Wednesday, September 12, 2012

Program Study Tour: Denmark and Sweden!

Little wisdom from my host parents today: "There's a saying in Denmark that if you can eat, you're not sick." I guess that's true for me since even though my nose feels like a water balloon (not a good image?), I was still able to eat and get a long run in today.

So anyways (after that awkward introduction)... here's Part 2 of my study tour week:

I got back from my study tour to Hamburg around 9pm on Sunday, and then I had to get back up at 6am for my Justice and Human Rights short study tour around Denmark, yay!

First stop: Danish Navy Military Police Headquarters

This place was so cool...we met with Senior Chief Petty Officer Klaus Lund who explained to us Denmark's NATO mission in the Gulf of Aden to fight piracy off the coast of Somalia. And before the image even pops into your head, these aren't Johnny Depp pirates...these guys have AK-47s and RPGs (Rocket Propellor Grenades)...not so comical, eh? A couple of highlights to the trip were:

1. Got to hold both Danish military police weapons and confiscated pirate weapons

(and try on gear)

2. Take a tour of the newest ship in the Naval fleet being sent to the Gulf in October
(it looks like a giant toy boat)

After the tour, I was so amped up on patriotism and fighting the bad guys and secretly wishing I was in the Navy so I could wear the really cool berets (and spend months on a boat with attractive Danish soldiers), but our next visit reignited the girl in me: Egeskov Castle

Can you say fairy tale princess?

This castle is on the island of Funen (Denmark's second biggest island and the home to HC Anderson!). The family who lived here for hundreds of years still owns the property, but it is now used as a museum. Here are some pictures of the castle, its gardens, and a few surprises:

 Pretty gazebo in the gardens

 Sooo many flowers

 Just some peacocks wandering around...casual

 This picture doesn't do the dollhouse justice, but a hundred years ago, the Duke who owned this castle had a dollhouse built for his daughter's fairy queen friend. The house, or mini-mansion has every room you could think of: a ballroom, dining room, a chapel, a toy room, a music room, etc. And every room is fully decorated with handcrafted furnishings for the fairy family. It took twenty years, and you can see why. Absolutely no detail was spared.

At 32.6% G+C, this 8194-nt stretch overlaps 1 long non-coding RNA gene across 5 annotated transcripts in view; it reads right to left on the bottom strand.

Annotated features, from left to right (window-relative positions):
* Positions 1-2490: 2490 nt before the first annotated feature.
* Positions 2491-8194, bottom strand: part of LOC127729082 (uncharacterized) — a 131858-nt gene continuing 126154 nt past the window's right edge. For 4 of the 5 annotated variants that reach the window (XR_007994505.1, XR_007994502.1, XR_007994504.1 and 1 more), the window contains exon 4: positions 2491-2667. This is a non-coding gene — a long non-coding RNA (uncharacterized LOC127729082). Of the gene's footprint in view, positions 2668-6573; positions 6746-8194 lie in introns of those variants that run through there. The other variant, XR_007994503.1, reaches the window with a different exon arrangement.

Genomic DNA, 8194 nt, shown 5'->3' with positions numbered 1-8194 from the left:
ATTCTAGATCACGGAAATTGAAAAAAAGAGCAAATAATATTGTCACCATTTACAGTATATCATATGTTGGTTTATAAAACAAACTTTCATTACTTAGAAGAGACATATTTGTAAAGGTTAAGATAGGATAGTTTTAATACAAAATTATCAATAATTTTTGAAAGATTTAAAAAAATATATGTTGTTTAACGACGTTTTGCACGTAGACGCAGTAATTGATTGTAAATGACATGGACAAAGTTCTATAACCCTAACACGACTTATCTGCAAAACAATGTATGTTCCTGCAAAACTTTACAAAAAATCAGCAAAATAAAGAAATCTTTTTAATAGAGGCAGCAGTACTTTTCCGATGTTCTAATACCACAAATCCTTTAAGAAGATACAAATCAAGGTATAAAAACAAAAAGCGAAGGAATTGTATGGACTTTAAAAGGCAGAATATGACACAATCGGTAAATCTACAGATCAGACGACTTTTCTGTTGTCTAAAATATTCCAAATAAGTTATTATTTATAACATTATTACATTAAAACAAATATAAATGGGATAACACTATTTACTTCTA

This is exactly what you're thinking: a creepy doll that's haunted in the attic. Legend says that if anyone were to move this doll, it would come to life and murder you on your birthday...just kidding, but seriously if you move the doll the castle will fall into the moat on Christmas Day. I still think the evil, possessed doll story is better.

 A maze that I totally thought I would ace and definitely failed. We gave up halfway through and got ice cream...

And then we found a high-rope bridge maze thingy!! This was the coolest part of the castle by far.

We ended the day in Aarhus, Denmark at our hostel, and with the night on our own, some friends and I decided to explore the city and the Aarhus Music Festival that was going on the week we were there! 

 I love these walls! There are a bunch of lines and people write, "Before I die I want to ___"

Blues Brothers, anyone?